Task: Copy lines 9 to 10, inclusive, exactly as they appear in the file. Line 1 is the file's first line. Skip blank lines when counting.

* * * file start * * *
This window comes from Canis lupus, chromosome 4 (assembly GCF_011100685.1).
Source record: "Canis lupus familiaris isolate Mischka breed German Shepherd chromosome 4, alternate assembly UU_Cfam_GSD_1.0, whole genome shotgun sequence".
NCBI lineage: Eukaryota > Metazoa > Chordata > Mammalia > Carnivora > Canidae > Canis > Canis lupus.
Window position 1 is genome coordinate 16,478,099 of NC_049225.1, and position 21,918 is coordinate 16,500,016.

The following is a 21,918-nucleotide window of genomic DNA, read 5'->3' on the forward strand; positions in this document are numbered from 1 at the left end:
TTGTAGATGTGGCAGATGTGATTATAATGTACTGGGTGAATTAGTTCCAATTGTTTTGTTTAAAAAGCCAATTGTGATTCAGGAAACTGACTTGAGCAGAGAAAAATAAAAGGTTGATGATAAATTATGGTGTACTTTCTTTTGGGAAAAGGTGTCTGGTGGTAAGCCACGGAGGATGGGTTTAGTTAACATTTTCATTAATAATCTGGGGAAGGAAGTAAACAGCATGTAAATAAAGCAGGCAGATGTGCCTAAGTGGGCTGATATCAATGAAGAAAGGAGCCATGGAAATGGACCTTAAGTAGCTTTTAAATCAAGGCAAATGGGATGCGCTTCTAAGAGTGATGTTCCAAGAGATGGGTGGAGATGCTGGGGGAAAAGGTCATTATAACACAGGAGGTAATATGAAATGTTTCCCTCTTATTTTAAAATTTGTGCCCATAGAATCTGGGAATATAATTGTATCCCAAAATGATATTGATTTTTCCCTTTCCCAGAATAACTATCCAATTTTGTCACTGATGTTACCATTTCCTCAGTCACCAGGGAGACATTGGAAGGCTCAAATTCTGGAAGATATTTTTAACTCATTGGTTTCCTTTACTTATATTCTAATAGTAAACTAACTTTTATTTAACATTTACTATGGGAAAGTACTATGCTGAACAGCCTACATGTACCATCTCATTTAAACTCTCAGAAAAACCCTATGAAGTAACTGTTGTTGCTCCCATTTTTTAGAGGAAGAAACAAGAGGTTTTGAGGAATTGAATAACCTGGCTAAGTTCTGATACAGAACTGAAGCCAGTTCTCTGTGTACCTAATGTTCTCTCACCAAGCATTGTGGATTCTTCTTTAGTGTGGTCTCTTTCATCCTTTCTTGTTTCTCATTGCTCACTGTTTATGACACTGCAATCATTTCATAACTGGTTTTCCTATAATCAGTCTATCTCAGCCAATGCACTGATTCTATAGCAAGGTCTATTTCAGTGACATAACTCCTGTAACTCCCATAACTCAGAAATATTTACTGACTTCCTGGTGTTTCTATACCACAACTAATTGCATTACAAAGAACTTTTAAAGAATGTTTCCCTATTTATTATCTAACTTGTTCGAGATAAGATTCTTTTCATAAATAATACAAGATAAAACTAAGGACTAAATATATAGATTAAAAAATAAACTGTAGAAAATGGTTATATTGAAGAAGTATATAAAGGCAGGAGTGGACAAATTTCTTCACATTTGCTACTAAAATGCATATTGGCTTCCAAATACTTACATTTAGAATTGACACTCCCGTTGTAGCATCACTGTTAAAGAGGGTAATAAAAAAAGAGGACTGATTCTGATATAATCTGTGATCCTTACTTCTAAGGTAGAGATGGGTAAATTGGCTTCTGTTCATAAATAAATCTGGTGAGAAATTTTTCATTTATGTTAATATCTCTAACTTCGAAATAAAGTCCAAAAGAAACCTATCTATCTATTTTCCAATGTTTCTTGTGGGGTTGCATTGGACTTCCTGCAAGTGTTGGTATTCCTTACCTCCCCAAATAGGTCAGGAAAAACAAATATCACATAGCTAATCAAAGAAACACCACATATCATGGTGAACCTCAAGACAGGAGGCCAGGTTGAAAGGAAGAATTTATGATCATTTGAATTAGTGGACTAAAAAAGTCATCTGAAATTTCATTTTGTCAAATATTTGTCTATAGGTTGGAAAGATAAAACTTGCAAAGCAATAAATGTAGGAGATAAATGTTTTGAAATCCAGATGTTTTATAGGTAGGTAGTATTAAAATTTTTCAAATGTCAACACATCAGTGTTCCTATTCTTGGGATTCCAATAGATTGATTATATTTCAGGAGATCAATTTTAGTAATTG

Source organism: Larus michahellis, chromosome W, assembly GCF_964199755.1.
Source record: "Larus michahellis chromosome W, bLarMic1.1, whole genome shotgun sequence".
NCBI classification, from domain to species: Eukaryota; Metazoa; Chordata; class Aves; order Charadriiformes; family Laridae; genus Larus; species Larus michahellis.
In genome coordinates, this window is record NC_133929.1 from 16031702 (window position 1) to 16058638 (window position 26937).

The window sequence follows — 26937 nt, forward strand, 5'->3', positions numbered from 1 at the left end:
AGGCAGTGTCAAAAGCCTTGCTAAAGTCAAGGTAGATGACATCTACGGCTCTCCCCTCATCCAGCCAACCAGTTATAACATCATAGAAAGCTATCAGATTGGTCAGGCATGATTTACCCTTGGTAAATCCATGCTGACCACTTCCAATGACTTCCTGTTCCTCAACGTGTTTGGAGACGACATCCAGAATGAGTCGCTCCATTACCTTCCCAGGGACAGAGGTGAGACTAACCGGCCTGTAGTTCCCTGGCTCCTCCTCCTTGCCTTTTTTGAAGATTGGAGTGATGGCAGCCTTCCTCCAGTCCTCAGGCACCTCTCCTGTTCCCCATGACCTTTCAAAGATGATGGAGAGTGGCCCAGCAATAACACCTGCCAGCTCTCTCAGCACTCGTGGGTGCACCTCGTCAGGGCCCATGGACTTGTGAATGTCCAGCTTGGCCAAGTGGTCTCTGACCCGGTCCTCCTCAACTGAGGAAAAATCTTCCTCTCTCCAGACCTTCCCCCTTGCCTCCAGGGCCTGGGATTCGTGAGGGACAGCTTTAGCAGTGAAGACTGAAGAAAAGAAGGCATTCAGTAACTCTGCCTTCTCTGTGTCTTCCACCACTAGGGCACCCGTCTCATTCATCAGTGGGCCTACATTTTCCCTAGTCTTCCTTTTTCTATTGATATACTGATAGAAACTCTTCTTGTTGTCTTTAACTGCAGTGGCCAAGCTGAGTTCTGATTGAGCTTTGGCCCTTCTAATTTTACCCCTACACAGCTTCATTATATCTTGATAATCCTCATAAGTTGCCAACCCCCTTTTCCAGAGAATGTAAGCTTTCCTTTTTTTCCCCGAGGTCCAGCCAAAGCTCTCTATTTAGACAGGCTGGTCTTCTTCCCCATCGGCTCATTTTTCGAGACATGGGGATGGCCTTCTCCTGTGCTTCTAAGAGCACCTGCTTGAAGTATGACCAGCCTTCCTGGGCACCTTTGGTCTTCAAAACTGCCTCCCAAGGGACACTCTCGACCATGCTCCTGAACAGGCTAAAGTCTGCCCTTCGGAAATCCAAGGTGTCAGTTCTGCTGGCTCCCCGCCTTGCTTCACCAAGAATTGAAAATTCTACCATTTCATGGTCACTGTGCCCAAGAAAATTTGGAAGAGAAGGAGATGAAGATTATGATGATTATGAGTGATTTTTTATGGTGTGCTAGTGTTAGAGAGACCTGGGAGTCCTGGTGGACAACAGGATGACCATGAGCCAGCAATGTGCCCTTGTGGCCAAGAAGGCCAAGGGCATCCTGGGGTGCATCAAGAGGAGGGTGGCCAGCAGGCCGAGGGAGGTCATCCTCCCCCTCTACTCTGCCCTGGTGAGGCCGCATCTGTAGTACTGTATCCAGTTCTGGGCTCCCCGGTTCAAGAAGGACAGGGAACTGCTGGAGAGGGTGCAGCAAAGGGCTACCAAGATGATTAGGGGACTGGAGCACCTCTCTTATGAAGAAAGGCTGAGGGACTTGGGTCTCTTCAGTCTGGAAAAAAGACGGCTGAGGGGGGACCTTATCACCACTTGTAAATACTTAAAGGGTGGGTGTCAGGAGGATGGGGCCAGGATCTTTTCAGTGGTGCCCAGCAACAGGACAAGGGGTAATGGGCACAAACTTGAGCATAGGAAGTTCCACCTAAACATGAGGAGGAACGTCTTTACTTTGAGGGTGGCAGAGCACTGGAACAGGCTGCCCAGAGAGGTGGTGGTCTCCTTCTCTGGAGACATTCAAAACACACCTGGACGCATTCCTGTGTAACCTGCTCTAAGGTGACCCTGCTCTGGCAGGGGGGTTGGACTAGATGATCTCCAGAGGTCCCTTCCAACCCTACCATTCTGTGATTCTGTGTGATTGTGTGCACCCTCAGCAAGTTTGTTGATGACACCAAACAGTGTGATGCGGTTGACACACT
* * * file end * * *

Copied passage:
NCBI classification, from domain to species: Eukaryota; Metazoa; Chordata; class Aves; order Charadriiformes; family Laridae; genus Larus; species Larus michahellis.
In genome coordinates, this window is record NC_133929.1 from 16031702 (window position 1) to 16058638 (window position 26937).